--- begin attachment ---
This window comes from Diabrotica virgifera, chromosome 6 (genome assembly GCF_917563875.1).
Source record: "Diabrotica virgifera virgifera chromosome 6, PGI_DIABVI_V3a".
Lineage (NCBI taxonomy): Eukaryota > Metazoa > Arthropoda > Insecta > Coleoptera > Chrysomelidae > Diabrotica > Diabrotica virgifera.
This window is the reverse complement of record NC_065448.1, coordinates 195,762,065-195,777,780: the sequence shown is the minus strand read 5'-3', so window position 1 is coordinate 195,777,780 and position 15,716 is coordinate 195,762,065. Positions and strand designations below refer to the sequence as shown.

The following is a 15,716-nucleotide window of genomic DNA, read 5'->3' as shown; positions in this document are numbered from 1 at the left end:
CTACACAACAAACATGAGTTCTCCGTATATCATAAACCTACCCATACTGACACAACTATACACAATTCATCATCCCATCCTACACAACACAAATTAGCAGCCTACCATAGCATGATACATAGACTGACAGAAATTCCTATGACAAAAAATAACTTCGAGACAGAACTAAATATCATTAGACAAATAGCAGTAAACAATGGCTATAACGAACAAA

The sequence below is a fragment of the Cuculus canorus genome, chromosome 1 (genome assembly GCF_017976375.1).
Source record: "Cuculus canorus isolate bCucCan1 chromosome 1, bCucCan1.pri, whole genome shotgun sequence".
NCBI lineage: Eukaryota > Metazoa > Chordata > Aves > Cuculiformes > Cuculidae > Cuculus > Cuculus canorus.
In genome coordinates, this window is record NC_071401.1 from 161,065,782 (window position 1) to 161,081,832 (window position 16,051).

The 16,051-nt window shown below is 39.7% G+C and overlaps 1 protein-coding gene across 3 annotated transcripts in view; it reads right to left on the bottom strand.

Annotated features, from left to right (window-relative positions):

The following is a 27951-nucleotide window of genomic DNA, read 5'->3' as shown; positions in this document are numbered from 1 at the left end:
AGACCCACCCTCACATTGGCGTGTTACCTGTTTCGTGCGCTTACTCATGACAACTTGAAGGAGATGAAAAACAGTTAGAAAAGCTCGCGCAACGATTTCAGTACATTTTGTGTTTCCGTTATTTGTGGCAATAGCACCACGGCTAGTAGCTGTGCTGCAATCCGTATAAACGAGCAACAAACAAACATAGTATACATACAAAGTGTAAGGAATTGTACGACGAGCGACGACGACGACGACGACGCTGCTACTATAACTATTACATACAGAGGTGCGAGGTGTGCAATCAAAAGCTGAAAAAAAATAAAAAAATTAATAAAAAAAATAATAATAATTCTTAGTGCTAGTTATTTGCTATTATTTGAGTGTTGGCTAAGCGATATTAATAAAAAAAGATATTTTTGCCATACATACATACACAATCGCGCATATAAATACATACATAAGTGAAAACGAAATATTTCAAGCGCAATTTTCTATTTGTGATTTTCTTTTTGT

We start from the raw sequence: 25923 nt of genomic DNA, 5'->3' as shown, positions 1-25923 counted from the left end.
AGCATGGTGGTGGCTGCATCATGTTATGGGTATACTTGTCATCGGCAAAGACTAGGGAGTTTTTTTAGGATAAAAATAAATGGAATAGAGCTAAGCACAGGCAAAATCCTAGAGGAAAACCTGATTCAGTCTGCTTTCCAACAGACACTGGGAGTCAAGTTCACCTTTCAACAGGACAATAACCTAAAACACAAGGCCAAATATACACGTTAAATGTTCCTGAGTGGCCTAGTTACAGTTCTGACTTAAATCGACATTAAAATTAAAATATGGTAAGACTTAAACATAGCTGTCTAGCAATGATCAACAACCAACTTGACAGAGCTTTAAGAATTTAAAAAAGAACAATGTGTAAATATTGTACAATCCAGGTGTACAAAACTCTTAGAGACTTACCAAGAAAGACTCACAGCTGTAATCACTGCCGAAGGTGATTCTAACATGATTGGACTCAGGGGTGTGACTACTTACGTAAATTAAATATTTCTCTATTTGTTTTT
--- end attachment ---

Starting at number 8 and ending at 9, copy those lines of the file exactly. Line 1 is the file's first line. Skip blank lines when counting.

Source record: "Cuculus canorus isolate bCucCan1 chromosome 1, bCucCan1.pri, whole genome shotgun sequence".
NCBI lineage: Eukaryota > Metazoa > Chordata > Aves > Cuculiformes > Cuculidae > Cuculus > Cuculus canorus.